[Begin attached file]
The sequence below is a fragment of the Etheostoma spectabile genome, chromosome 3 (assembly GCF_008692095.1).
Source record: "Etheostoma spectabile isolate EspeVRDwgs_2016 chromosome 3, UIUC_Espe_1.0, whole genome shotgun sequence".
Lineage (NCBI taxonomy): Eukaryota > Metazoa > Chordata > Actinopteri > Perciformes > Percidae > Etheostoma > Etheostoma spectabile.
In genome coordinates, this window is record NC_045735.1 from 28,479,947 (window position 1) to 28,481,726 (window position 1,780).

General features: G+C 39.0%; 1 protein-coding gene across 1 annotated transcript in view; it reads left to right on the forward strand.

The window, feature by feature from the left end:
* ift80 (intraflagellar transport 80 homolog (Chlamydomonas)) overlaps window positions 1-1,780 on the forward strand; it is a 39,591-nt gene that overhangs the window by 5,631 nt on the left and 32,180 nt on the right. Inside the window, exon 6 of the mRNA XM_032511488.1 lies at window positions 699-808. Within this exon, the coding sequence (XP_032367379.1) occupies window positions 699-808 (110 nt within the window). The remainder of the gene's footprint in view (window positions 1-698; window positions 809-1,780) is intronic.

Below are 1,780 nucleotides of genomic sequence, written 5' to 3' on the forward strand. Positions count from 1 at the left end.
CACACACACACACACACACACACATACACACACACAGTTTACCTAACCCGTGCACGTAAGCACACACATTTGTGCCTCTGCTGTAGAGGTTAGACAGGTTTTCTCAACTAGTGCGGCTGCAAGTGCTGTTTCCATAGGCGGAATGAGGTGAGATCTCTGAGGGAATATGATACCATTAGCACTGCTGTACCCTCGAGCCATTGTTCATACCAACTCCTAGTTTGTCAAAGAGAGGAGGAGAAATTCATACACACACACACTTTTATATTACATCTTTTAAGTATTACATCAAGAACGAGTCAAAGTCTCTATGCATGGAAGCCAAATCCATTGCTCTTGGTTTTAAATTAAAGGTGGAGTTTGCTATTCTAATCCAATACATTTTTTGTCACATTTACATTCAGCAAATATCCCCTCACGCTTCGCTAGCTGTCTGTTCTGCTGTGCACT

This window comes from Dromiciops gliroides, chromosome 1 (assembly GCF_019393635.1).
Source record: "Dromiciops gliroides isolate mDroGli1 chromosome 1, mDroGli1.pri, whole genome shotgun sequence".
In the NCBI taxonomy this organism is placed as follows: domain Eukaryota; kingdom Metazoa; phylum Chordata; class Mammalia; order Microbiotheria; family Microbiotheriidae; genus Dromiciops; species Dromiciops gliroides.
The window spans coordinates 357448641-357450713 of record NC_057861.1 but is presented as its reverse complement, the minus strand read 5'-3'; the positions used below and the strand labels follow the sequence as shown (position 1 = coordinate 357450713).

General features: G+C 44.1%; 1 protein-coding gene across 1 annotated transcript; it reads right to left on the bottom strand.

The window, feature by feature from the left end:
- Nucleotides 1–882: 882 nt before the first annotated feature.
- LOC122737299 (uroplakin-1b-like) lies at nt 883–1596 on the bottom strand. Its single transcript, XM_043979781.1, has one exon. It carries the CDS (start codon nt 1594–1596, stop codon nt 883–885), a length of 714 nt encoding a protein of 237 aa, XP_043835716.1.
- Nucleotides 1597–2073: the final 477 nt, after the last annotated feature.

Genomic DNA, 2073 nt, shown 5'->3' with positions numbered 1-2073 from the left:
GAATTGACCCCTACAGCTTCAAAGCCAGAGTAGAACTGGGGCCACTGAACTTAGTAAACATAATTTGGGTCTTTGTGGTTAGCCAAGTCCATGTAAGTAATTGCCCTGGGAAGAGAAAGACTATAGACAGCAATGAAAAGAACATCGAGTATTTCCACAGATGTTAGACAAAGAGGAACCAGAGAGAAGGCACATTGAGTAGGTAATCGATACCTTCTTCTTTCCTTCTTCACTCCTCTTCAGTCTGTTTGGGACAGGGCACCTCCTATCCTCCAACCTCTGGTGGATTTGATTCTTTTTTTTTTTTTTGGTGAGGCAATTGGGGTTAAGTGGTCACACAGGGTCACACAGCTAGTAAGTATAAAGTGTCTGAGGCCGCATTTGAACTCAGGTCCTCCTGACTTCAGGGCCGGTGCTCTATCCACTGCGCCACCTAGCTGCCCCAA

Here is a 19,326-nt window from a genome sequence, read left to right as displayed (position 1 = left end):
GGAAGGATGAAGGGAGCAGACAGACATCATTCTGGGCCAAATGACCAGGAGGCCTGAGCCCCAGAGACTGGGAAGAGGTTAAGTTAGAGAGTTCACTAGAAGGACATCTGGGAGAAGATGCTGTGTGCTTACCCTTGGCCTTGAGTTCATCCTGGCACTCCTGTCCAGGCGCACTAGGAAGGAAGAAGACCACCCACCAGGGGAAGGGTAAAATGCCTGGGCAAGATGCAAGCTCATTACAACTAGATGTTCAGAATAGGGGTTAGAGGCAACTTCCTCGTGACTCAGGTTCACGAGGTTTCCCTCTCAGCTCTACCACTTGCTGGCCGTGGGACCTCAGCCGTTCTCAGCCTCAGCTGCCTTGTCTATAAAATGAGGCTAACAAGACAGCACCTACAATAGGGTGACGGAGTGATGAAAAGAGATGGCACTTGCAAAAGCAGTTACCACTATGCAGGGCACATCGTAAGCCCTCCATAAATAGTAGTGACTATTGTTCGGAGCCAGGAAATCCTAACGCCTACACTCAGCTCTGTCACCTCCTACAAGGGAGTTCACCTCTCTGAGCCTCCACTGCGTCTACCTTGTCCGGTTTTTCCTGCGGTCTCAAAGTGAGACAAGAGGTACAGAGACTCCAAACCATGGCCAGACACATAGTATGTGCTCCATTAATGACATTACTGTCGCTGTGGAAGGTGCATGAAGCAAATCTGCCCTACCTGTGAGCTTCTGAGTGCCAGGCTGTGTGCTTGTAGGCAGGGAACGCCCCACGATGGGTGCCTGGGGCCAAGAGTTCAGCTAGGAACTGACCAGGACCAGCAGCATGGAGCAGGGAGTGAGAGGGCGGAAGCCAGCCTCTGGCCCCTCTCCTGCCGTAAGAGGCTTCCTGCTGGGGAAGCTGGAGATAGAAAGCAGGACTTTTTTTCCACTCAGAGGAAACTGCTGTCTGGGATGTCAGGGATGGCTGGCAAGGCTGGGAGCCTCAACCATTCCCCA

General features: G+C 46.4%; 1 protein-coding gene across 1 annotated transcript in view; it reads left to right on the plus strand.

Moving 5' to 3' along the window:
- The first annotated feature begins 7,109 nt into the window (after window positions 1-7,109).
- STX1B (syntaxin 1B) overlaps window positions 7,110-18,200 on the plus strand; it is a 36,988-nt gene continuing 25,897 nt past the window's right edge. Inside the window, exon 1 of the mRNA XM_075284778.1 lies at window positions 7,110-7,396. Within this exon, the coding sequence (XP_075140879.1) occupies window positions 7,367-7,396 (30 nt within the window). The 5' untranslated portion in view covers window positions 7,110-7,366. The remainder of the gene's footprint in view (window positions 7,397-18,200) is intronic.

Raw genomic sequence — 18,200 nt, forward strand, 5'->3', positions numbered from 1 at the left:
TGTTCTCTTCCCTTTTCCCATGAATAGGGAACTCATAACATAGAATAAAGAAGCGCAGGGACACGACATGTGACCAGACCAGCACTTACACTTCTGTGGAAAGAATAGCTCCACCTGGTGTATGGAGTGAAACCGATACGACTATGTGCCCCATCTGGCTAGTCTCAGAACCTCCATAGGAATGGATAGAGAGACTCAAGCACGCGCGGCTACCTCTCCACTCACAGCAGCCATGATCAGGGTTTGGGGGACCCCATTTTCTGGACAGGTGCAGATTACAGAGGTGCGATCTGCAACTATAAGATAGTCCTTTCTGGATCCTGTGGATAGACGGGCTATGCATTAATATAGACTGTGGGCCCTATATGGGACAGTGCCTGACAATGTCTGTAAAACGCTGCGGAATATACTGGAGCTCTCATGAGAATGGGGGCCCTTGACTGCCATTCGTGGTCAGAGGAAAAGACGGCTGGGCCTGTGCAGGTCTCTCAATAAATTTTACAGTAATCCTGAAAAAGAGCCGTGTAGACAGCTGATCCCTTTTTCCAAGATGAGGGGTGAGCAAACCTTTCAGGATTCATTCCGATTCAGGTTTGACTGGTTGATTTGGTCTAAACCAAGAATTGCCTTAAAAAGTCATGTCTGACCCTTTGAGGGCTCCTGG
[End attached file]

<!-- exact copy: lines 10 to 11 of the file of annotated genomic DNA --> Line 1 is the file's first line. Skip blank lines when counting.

This window comes from Dromiciops gliroides, chromosome 1 (assembly GCF_019393635.1).
Source record: "Dromiciops gliroides isolate mDroGli1 chromosome 1, mDroGli1.pri, whole genome shotgun sequence".